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Battlecarrier: The Navy Wanted to Merge a Battleship and Aircraft Carrier

A tug boat nudges the bow of the battleship USS Wisconsin (BB 64) as the ship is pushed from the Norfolk Naval Shipyard to the Nauticus Museum in Norfolk, Va., on Dec. 7, 2000. The Wisconsin will be the centerpiece of a four-part exhibit on the battleship's role in Naval history.

Battlecarrier would have certainly been historic: The U.S. Navy often showcased its Iowa-class battleships, and these went in and out of service depending on the nature of the wars America was fighting. There was usually a movement in Navy circles to make them more relevant. Proposals included making them missile carriers, giving them nuclear-tipped shells, or allowing the Iowa-class ships to haul marines and boats for amphibious missions. 

One of the more noteworthy concepts was to create a battlecarrier. This called for removing the guns from the aft of an Iowa-class battleship, and replacing them with ski jump ramps for Harrier jump jets.

Battlecarrier – A New Carrier Concept

In the early 1980s, when the Reagan administration oversaw a significant build-up in ships to keep the Soviet Union on its heels, the four Iowa-class battleships got a complete overhaul in weaponry. They received Tomahawk cruise missiles, Harpoon anti-ship missiles, and the Phalanx close-in weapons systems.  

The USS Iowa, Missouri, New Jersey, and Wisconsin were back in business, and this upgrade was only part of the plan. A second update phase called for converting the ships to pseudo-aircraft carriers, hosting 20 Harrier vertical or short takeoff and landing (VSTOL) airplanes. VSTOL technology was improving, and by 1985 the AV-8B Harrier II was introduced to serve with the U.S. Marine Corps.

Under this carrier concept, each Iowa-class battleship would trade its 16-inch gun turret for two ski jumps, a hangar, and an elevator. Between each ski jump would be missile tubes holding Tomahawks and surface-to-air missiles.  

Battlecarrier – Too Ambitious

This all sounded great, but it was not feasible. Skeptics harkened back to World War II, when the Japanese tried to convert some of their battleships to aircraft carriers; the conversion did not turn out well. Japan’s navy never used the two battleships that had flight decks.

The battleships would have needed 2,000 sailors to operate. The demand for that much specialized manpower increased their cost. An expensive refit would also have been unavoidable

The Harriers could already fly from other ships, and the missile tubes in question were already being used on destroyers and cruisers, making them redundant on the Iowa class. Plus, the Navy determined that flat-top aircraft carriers were superior to ski-jumps. The Navy went back to its basic plan for the battleships, which was to use their main guns for massive firepower to support ground troops and amphibious landings.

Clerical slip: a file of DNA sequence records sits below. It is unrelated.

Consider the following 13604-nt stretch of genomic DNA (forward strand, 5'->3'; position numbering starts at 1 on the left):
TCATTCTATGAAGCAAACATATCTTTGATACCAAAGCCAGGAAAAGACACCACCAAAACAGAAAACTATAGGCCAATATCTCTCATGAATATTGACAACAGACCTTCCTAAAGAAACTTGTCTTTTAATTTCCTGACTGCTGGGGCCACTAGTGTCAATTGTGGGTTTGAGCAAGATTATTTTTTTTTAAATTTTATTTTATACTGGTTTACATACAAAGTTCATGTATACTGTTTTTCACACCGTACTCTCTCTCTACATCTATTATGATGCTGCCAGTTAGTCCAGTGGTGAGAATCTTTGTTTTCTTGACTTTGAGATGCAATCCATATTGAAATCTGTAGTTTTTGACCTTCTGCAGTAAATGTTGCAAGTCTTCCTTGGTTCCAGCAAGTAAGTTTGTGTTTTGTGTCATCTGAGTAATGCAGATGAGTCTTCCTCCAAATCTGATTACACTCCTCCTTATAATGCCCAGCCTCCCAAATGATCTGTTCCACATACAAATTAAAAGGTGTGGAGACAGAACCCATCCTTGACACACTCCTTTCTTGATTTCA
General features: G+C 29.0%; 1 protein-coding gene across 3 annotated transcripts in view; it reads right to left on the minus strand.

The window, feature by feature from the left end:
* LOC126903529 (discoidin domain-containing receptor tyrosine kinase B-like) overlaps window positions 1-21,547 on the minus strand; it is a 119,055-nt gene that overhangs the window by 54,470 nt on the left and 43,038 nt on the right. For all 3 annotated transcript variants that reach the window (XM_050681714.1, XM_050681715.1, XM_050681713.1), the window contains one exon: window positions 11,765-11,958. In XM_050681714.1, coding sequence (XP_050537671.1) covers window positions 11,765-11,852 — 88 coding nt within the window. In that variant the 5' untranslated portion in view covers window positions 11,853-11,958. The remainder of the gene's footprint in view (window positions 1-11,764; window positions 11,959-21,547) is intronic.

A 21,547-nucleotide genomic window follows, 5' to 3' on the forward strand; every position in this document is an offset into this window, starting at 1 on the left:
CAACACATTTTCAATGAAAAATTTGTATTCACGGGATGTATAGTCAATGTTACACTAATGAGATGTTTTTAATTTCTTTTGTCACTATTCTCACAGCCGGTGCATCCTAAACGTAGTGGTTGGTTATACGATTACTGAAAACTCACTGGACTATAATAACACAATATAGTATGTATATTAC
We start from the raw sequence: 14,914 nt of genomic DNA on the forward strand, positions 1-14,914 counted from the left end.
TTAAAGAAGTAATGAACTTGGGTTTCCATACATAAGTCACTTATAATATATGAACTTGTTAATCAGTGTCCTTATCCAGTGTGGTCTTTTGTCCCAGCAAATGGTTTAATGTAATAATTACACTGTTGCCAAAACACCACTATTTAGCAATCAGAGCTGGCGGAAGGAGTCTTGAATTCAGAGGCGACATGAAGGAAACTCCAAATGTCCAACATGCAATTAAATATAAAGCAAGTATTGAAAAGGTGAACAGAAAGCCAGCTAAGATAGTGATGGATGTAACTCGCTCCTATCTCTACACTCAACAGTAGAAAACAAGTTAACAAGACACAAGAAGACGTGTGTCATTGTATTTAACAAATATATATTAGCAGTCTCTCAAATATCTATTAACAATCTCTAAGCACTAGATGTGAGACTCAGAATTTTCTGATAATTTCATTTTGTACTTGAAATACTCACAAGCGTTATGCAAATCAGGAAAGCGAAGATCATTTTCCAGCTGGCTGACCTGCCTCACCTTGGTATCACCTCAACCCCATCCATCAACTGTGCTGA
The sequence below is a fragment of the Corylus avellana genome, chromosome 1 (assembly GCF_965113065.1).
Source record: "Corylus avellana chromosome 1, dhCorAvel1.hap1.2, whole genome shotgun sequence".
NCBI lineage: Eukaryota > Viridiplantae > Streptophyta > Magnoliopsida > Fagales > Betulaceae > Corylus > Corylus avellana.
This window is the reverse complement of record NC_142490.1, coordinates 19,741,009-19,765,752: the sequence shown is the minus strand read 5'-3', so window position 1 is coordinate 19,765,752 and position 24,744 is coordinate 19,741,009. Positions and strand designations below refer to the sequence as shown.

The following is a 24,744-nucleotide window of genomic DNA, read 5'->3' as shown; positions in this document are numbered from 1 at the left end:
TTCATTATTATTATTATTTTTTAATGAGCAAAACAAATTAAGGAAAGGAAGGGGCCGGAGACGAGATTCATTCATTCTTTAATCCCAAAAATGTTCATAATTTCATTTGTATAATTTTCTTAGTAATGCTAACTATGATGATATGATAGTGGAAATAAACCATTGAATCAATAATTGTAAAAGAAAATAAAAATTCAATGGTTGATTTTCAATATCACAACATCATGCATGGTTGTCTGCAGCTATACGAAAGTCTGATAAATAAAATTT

The Battlecarrier Was a Neat Idea

Perhaps the Navy should have focused on a smaller deck that would have equipped the Iowas to launch anti-submarine-warfare helicopters. This idea was considered during the Vietnam War, but it was rejected in favor of maximizing the battleships’ shore bombardment capability. In fact, the New Jersey hit Lebanon hard, and the Wisconsin and Missouri shelled Iraqi targets during Operation Desert Storm. 

The Navy never executed the carrier option, and the Iowa class faded into retirement. But the battlecarrier was a neat idea. It showed how naval battle planners wanted to maximize firepower and deliver Harriers into battle. It would have granted the Navy another option to project power around the globe, and it would have given the Soviets more to worry about. But after the first Gulf War, the Iowa class was on its way out. The ships would not have been needed after the Cold War, anyway. 

Now serving as 1945’s Defense and National Security Editor, Brent M. Eastwood, PhD, is the author of Humans, Machines, and Data: Future Trends in Warfare. He is an Emerging Threats expert and former U.S. Army Infantry officer. You can follow him on Twitter @BMEastwood.

Written By

Now serving as 1945s New Defense and National Security Editor, Brent M. Eastwood, PhD, is the author of Humans, Machines, and Data: Future Trends in Warfare. He is an Emerging Threats expert and former U.S. Army Infantry officer.